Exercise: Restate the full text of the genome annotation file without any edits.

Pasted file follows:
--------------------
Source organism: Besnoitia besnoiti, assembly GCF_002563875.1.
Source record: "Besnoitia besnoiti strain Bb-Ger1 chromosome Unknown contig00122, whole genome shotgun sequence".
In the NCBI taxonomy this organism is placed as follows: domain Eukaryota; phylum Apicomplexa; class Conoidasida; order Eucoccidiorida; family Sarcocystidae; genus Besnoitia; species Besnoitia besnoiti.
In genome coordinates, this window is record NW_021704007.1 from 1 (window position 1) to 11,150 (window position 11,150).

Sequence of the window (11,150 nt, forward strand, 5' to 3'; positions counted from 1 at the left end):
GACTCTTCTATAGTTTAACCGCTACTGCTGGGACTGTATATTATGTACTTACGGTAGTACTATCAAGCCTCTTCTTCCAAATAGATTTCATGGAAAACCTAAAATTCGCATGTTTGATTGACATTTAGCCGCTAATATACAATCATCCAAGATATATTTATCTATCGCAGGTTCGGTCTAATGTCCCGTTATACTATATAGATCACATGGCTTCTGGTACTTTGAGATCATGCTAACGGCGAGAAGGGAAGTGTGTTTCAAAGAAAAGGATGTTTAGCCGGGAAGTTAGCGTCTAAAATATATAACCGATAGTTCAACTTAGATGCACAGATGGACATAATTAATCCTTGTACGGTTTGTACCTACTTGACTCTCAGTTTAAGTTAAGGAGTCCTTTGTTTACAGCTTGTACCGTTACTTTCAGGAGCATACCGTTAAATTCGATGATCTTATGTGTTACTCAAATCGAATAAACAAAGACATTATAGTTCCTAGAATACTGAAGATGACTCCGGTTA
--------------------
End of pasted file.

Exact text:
Source organism: Besnoitia besnoiti, assembly GCF_002563875.1.
Source record: "Besnoitia besnoiti strain Bb-Ger1 chromosome Unknown contig00122, whole genome shotgun sequence".
In the NCBI taxonomy this organism is placed as follows: domain Eukaryota; phylum Apicomplexa; class Conoidasida; order Eucoccidiorida; family Sarcocystidae; genus Besnoitia; species Besnoitia besnoiti.
In genome coordinates, this window is record NW_021704007.1 from 1 (window position 1) to 11,150 (window position 11,150).

Sequence of the window (11,150 nt, forward strand, 5' to 3'; positions counted from 1 at the left end):
GACTCTTCTATAGTTTAACCGCTACTGCTGGGACTGTATATTATGTACTTACGGTAGTACTATCAAGCCTCTTCTTCCAAATAGATTTCATGGAAAACCTAAAATTCGCATGTTTGATTGACATTTAGCCGCTAATATACAATCATCCAAGATATATTTATCTATCGCAGGTTCGGTCTAATGTCCCGTTATACTATATAGATCACATGGCTTCTGGTACTTTGAGATCATGCTAACGGCGAGAAGGGAAGTGTGTTTCAAAGAAAAGGATGTTTAGCCGGGAAGTTAGCGTCTAAAATATATAACCGATAGTTCAACTTAGATGCACAGATGGACATAATTAATCCTTGTACGGTTTGTACCTACTTGACTCTCAGTTTAAGTTAAGGAGTCCTTTGTTTACAGCTTGTACCGTTACTTTCAGGAGCATACCGTTAAATTCGATGATCTTATGTGTTACTCAAATCGAATAAACAAAGACATTATAGTTCCTAGAATACTGAAGATGACTCCGGTTA